Yahoo said it has pulled its services from China, citing an “increasingly challenging” operating environment.
“In recognition of the increasingly challenging business and legal environment in China, Yahoo’s suite of services will no longer be accessible from mainland China as of November 1,” the company said in a statement.
Last month, Microsoft pulled the plug on LinkedIn in China, marking the retreat of the last major US-owned social network in China.
LinkedIn cited a “more challenging operating environment and greater compliance requirements in China”.
The departures illustrate the choices internet companies face in a huge potential market, but one where the government requires them to censor content and keywords deemed politically sensitive or inappropriate.
In their place, Chinese companies have filled the void, creating an alternative internet with its own digital giants.
The Baidu search engine has largely replaced Yahoo and Google in China, and WeChat and Weibo are the leading social media platforms.
Yahoo had already greatly scaled back its presence in China over the past few years.
Prior to Monday, it had still operated a weather app and some pages that showed news articles in foreign languages.
Yahoo entered China in 1998 and in 2012 struck a deal with Alibaba Group to sell its stake in the e-commerce giant.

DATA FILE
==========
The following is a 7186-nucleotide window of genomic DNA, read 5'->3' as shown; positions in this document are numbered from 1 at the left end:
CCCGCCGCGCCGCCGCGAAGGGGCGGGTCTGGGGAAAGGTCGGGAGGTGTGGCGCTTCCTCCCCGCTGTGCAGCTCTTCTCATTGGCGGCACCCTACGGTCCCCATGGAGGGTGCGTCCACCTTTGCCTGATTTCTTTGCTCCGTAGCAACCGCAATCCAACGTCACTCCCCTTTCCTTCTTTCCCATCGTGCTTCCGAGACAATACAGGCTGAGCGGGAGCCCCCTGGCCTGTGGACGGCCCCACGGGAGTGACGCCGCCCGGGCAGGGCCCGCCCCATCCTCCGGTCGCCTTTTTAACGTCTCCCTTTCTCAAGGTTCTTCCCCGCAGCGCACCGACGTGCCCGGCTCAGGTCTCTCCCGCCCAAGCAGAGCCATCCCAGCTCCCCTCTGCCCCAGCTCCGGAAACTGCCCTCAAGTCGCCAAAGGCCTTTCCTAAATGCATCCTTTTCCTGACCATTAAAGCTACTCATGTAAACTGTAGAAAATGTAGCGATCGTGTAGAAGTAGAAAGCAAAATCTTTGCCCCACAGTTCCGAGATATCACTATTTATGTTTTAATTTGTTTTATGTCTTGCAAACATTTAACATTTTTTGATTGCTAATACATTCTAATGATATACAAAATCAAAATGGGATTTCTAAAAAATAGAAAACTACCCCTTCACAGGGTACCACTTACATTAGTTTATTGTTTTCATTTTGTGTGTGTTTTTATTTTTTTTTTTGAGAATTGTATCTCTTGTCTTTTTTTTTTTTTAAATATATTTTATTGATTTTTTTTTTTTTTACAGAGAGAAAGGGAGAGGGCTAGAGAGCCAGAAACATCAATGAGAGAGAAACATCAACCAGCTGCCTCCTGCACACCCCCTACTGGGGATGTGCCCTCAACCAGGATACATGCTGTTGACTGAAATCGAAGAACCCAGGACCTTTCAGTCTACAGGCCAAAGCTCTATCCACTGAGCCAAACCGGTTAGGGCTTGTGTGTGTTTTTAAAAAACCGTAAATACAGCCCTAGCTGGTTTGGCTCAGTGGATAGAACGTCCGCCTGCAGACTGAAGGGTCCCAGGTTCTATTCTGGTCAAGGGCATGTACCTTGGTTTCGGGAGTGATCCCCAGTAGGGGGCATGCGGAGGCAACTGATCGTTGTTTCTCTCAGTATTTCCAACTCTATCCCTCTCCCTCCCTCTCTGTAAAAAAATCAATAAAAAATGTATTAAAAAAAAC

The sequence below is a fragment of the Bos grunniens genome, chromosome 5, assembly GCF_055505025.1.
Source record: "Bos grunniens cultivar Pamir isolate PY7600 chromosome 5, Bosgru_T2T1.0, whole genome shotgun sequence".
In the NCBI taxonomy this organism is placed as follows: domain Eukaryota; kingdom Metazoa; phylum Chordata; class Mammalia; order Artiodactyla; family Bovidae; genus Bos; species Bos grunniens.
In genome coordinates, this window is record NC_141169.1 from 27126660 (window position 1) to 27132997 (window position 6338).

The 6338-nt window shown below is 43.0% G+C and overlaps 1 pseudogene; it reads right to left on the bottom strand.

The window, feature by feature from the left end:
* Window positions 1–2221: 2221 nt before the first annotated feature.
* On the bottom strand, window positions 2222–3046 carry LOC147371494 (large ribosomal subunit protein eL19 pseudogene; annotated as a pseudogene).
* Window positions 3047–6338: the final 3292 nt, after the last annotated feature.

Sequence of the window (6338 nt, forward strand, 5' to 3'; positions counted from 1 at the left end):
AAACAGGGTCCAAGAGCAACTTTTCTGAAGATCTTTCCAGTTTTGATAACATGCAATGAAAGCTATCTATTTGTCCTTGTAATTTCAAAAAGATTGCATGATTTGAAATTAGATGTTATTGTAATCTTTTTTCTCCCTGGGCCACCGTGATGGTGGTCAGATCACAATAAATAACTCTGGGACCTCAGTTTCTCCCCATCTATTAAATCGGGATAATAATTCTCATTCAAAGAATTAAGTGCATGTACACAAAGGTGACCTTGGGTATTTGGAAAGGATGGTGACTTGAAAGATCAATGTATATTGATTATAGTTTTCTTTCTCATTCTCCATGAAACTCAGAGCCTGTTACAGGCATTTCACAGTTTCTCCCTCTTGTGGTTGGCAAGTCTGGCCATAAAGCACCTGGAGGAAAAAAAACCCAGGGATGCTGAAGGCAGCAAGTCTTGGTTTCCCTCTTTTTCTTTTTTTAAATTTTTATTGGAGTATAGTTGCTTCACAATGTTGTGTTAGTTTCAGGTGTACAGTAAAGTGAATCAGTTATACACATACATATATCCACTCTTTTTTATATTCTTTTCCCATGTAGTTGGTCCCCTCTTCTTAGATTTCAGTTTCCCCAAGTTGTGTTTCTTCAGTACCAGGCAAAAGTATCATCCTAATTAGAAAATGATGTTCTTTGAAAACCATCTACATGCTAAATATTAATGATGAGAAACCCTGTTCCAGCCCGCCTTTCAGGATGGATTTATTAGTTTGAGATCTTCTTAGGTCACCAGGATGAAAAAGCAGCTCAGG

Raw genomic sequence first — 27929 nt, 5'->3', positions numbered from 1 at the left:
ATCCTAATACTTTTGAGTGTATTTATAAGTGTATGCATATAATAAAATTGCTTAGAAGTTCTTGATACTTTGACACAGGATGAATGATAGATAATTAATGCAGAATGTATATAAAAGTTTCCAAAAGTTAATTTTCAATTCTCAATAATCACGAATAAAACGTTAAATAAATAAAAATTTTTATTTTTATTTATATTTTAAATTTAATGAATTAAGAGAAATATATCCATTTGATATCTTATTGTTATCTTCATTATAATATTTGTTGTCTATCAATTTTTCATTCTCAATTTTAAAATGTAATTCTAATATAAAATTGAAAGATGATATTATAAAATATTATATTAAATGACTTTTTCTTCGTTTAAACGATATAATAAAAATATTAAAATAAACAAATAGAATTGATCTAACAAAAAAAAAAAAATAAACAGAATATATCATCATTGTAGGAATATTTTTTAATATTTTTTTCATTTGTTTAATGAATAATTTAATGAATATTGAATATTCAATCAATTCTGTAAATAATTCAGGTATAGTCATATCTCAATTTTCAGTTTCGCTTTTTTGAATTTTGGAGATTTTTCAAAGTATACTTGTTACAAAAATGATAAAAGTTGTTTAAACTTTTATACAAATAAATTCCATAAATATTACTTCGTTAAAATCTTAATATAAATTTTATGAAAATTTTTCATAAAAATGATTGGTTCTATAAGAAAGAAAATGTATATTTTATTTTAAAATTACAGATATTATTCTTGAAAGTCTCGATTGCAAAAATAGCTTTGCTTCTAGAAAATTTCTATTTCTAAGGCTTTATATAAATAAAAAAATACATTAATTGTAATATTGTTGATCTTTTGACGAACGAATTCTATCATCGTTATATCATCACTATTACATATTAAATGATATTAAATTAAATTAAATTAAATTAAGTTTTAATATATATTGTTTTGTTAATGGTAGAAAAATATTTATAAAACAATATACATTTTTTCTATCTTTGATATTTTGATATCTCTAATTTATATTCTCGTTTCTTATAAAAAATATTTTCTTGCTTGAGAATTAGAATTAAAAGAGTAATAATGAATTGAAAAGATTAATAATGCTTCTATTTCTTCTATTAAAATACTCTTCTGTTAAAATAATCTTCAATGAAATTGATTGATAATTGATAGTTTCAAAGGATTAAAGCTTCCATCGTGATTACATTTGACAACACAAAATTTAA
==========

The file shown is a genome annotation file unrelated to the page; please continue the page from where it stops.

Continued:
The deal also saw Alibaba obtain the right to operate Yahoo China under the Yahoo brand for up to four years.
Yahoo China later shut its email service and web portal, but the brand retained a global research and development centre in Beijing until 2015, when it was shut down.
New Tech Laws Posing Difficulties
Yahoo’s departure comes as Beijing has imposed fresh laws and curbs on its internet companies on areas from content to customer privacy.
On Monday, China’s new Personal Information Protection law designed to protect online user data privacy came into effect.
Chinese laws also stipulate that companies operating in the country must hand over data if requested by authorities, making it difficult for Western firms to operate in China as they may also face pressure back home over giving in to China’s demands.